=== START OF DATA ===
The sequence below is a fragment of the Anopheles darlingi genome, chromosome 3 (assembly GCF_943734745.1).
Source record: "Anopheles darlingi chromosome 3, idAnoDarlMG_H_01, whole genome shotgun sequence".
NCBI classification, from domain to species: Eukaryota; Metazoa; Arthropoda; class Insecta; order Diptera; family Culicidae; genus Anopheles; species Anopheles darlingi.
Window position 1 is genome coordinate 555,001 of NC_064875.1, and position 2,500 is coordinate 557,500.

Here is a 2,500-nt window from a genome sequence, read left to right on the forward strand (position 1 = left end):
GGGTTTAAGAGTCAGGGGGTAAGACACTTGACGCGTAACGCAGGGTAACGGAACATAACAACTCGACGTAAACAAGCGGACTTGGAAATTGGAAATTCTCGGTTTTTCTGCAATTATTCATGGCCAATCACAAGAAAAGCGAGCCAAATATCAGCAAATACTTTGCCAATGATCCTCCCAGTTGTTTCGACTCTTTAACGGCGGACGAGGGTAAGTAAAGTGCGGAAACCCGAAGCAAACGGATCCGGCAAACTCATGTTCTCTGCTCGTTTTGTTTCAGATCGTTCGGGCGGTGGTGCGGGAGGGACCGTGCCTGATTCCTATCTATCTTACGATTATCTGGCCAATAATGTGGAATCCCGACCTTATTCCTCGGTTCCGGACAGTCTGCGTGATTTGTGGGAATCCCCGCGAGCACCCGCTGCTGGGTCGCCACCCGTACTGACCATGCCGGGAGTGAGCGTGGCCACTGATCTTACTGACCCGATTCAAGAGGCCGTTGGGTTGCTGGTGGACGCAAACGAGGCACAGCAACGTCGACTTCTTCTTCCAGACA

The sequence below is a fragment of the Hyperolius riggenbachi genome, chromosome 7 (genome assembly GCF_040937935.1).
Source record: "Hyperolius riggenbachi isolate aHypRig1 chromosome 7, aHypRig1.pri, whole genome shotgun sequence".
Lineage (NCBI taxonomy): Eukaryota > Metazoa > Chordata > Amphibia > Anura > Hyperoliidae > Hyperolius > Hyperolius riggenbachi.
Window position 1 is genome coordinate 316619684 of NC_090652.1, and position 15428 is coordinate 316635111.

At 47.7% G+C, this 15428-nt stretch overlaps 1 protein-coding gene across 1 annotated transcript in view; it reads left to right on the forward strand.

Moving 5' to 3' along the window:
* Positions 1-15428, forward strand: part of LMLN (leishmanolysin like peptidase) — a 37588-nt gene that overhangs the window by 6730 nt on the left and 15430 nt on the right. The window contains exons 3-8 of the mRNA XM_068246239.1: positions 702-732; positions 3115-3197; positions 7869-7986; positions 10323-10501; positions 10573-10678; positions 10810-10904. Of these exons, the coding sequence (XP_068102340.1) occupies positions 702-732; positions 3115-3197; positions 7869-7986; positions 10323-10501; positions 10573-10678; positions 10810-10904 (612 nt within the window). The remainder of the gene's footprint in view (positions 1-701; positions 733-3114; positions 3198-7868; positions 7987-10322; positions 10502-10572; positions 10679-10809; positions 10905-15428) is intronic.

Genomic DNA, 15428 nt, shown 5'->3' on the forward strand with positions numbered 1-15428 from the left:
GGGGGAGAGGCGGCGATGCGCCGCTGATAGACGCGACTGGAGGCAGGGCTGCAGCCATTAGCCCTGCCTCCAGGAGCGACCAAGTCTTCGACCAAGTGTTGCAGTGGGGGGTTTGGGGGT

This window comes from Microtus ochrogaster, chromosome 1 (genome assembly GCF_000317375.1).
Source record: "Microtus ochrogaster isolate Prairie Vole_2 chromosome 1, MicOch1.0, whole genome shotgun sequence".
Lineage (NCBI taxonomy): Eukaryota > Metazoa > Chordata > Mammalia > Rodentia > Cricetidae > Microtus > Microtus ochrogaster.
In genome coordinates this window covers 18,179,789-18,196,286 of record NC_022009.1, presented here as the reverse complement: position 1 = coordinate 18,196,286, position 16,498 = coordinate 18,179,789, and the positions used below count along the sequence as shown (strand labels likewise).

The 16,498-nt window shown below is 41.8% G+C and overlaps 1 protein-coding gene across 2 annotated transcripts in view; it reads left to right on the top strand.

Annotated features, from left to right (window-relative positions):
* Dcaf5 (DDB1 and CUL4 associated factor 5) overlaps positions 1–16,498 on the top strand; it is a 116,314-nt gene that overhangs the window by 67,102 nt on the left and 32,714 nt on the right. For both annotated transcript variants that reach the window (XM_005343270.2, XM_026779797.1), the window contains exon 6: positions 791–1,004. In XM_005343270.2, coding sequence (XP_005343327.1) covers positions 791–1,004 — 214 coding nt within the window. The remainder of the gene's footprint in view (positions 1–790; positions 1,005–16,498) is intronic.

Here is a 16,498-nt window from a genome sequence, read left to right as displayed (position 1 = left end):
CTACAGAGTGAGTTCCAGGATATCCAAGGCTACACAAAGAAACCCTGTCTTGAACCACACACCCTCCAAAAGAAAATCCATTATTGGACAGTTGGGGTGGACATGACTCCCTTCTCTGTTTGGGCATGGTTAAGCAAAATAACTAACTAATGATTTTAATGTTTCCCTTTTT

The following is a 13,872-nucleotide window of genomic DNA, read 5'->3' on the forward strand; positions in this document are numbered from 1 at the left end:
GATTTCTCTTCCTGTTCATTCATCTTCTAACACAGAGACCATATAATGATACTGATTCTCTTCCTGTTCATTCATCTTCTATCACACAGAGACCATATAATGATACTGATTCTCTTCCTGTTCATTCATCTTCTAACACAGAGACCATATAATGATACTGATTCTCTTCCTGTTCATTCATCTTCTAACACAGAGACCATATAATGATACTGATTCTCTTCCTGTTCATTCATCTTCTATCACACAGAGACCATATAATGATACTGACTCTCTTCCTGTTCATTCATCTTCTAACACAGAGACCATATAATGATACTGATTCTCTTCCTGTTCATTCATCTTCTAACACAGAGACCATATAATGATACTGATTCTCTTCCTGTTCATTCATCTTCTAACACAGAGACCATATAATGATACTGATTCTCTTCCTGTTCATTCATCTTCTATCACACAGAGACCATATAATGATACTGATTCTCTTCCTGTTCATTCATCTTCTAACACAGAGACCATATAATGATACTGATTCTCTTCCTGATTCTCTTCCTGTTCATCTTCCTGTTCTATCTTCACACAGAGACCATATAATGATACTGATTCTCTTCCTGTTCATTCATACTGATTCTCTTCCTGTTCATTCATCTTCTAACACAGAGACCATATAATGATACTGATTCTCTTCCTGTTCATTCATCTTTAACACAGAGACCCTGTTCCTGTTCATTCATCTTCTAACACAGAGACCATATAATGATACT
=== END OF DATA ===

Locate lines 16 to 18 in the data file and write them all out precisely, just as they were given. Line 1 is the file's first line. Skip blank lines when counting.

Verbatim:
This window comes from Microtus ochrogaster, chromosome 1 (genome assembly GCF_000317375.1).
Source record: "Microtus ochrogaster isolate Prairie Vole_2 chromosome 1, MicOch1.0, whole genome shotgun sequence".
Lineage (NCBI taxonomy): Eukaryota > Metazoa > Chordata > Mammalia > Rodentia > Cricetidae > Microtus > Microtus ochrogaster.